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Insect Identification Key
Identify Insects in Michigan ... and beyond!

Your answer to the previous question was that your insect has two pairs of wings that differ greatly in structure, with the first being thick and hard or fibrous.

Wings meet in straight line
Top photo: The forewings of this insect do not overlap; rather, they meet in a straight line down the middle of its back. Can you see the faint line where the forewings meet? Photo credit: U.S. Fish and Wildlife Service/Brian Hansen.
Bottom illustration: The top wing has branching veins. The other two wings do not. Illustration: Leslie Mertz.

Are the first pair of wings stiff, do they lack branched veins, and when the insect isn’t flying, do the two wings in this pair meet in a straight line down the middle of the back?

Your insect must meet all requirements:

1) stiff (difficult to bend, or non-bendable) forewings

2) forewings (the front wings) that lack branching veins

3) forewings that meet up against each other in a straight line that runs down the length of the back. An insect with obviously overlapping wings, for instance, would not meet this requirement.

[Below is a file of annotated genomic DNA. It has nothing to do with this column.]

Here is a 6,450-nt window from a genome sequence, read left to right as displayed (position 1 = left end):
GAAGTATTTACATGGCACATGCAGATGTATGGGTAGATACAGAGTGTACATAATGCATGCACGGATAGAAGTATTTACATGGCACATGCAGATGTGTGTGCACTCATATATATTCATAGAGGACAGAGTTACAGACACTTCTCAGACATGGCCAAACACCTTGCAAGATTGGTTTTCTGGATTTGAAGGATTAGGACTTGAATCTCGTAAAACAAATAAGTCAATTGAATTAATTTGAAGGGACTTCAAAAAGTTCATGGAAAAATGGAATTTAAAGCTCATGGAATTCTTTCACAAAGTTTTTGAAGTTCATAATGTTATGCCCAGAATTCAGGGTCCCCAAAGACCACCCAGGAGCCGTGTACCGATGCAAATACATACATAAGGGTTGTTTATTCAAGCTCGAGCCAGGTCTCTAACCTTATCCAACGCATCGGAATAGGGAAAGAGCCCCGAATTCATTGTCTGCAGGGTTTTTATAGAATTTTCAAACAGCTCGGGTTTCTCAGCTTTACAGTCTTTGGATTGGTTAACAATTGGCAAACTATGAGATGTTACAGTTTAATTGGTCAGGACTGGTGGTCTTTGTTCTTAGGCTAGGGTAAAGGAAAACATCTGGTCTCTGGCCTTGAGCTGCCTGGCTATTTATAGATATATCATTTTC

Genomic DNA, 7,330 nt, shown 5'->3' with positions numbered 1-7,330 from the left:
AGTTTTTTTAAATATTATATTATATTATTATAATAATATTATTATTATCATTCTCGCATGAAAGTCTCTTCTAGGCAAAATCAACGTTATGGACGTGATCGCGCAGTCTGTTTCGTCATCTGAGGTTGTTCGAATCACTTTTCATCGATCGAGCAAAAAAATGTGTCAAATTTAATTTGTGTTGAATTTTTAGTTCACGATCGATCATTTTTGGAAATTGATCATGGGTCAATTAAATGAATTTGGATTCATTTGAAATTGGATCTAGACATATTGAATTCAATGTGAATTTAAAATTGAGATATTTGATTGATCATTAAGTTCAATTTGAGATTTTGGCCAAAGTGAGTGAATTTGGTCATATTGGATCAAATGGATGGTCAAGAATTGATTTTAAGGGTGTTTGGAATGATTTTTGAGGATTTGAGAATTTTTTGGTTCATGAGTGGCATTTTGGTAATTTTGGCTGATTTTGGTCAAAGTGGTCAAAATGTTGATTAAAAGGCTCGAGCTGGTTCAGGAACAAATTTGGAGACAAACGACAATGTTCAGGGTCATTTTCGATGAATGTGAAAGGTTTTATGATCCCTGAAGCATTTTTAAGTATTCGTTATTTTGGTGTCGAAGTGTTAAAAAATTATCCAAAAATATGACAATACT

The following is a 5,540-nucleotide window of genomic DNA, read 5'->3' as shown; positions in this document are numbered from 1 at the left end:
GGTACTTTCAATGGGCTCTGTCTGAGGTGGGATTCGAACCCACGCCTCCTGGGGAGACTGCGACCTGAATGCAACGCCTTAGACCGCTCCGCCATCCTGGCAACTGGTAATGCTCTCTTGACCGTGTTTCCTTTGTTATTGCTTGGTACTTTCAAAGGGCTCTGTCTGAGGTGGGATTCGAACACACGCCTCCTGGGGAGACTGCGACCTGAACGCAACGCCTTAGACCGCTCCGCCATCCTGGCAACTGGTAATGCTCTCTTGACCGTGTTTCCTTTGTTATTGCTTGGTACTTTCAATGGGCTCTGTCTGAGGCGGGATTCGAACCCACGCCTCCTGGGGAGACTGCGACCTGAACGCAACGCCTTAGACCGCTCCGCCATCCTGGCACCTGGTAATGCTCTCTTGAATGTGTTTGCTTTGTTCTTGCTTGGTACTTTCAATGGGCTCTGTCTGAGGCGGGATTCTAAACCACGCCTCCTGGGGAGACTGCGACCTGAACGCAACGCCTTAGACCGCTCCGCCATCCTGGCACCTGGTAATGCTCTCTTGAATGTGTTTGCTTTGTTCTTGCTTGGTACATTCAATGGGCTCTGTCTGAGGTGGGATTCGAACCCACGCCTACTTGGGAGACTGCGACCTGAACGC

Click one of the following:

Yes, my insect’s first pair of wings are stiff, they do not have branching veins, and when it isn’t flying, the two wings in this pair meet in a straight line down the middle of the back.

No, my insect does not have all of these characteristics.


I would like to return to the start of this key.



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Unless noted otherwise, photographs on this website are the property of the photographers and may not be reused without written permission from the photographers. To obtain permission, email the photographers here. High-resolution versions of the photographs are available.

Photos at the top of this website are (from left to right): potato beetle (Leptinotarsa decemlineata) — photo credit: Scott Bauer, U.S. Department of Agriculture; ebony jewelwing (Calopteryx maculata)— photo credit: U.S. Fish and Wildlife Service; sweat bee (Agapostemon splendens) — photo credit: Natalie Allen and Stephanie Kolski, U.S. Geological Survey; preying mantis, monarch butterfly (Danaus plexippus), hellgrammite (aka toe biter) larva and eyed click beetle (Alaus oculatus) — photo credit: Leslie Mertz, DailyGraceCards.com; Halloween pennant (Celithemis eponina) — photo credit: Kay Meng, U.S. Fish and Wildlife Service.

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